Another increasingly common practice is load shedding. In load shedding, consumers pay varying rates for electricity being supplied with an understanding that the utility may restrict the amount of power available or even disconnect power during peak demand periods. These practices also necessitate the remote reading of meters.
As a result, it is increasingly desirable to be able to detect remotely the amount of power consumed at relatively frequent and possibly short intervals. This need has led to the development of meters which supply information remotely using a variety of techniques. The use of such meters, however, presents an enormous cost to a utility which, to employ such meters, must replace existing meters. Accordingly, a need exists for the development of "retrofit" apparatus for mounting on existing watt-hour meters to detect at the meter the power consumption at intervals as frequently as desired.
We have developed a sensor for a watt-hour meter which detects rotation of the eddy wheel and supplies that information to desired electronic circuitry for transmission to utility company headquarters, or other locations. Our sensor relies upon the presence of an indicia, typically a dark marking, present on the edge of the eddy wheel. Our sensor is highly compact enabling it to fit within existing housings of watt-hour meters without modification. In addition, the sensor is relatively inexpensive, permitting it to be used in existing meters at a low cost.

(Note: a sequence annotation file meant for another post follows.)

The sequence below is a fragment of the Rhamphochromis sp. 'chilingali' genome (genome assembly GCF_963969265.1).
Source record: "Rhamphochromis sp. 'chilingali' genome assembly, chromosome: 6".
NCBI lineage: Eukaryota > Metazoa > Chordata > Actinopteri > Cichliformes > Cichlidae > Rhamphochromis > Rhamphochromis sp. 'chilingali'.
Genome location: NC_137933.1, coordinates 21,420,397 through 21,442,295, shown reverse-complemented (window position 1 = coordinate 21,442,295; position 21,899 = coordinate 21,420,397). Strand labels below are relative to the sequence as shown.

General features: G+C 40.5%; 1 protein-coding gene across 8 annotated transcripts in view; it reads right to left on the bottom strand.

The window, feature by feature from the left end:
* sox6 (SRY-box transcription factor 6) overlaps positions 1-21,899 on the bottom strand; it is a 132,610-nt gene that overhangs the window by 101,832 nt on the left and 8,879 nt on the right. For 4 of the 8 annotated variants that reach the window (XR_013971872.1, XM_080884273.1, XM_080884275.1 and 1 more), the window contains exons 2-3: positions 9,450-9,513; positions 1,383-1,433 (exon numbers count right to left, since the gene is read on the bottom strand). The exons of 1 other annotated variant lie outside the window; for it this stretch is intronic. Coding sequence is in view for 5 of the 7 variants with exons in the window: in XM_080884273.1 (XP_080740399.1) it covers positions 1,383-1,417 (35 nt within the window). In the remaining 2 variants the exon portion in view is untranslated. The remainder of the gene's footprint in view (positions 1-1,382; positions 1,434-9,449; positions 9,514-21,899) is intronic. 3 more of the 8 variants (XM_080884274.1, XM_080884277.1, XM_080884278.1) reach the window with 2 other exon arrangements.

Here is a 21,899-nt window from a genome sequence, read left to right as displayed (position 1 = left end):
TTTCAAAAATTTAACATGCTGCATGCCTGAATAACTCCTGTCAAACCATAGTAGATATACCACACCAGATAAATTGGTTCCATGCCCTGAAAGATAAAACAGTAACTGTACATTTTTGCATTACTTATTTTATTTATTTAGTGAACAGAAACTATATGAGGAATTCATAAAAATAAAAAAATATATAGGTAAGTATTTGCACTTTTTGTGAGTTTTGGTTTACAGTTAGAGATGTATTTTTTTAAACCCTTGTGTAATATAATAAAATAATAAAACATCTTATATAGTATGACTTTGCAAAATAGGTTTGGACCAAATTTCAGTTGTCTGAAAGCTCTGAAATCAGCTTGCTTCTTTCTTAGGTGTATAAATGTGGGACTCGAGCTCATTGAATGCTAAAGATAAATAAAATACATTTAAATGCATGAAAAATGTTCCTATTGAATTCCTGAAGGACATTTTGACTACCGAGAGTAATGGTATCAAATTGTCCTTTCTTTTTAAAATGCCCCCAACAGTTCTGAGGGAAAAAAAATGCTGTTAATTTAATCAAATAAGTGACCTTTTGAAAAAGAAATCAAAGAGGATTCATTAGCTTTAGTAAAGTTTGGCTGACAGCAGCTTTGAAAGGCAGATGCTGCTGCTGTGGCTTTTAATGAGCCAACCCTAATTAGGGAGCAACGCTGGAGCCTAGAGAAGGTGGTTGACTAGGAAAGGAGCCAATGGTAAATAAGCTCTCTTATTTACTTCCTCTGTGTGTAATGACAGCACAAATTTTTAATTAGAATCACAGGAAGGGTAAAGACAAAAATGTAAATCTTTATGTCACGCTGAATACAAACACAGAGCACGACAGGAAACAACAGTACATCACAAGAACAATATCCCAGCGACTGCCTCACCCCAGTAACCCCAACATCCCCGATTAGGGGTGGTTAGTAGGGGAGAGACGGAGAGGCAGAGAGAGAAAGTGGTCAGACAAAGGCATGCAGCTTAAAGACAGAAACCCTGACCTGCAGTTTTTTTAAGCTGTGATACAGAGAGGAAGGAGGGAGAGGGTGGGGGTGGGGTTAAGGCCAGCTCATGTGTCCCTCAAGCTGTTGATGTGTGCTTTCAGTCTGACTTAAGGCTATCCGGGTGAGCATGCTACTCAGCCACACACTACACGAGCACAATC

In a preferred embodiment a sensor for detecting the rotation of an eddy wheel according to our invention includes a sensor body, a slot which extends into the body and has dimensions which are slightly greater than the thickness of the wheel. To designate the nature of the eddy wheel, and to illustrate the applicability of our invention to other types of meters, we frequently refer to the eddy wheel as a disk herein.
An opening is made in the sensor body extending from the slot at an off-angle to the plane of rotation of the disk. Another opening is made at another portion of the sensor body extending toward the slot at another angle from the slot. A light-emitting element is positioned in one opening and a light-detecting element in the other. By appropriate positioning of the openings the light emitted from the light-emitting element will strike the edge of the eddy wheel and reflect into the opening within which the detector is positioned. The passage of the mark on the edge of the eddy wheel will interrupt the reflection of light from the emitter to the detector, enabling well-known circuitry coupled to the detector to generate a pulse. This pulse, indicative of rotation of the disk, may be supplied to an external counter or the like. By suitable physical arrangement of the openings for the emitter and detector, ambient light is essentially precluded from striking the detector preventing false readings even under bright ambient conditions.
One prior art technique for reading the rotation of disks in utility meters was to orient a detector and an emitter below the rotating wheel and focus them on the surface of the wheel periodically interrupted by the motion of a mark or other indicia. Unfortunately, such detectors are unduly sensitive to changes in ambient light, thereby creating false readings.
FIG. 1 is a perspective view of a preferred embodiment of the sensor structure;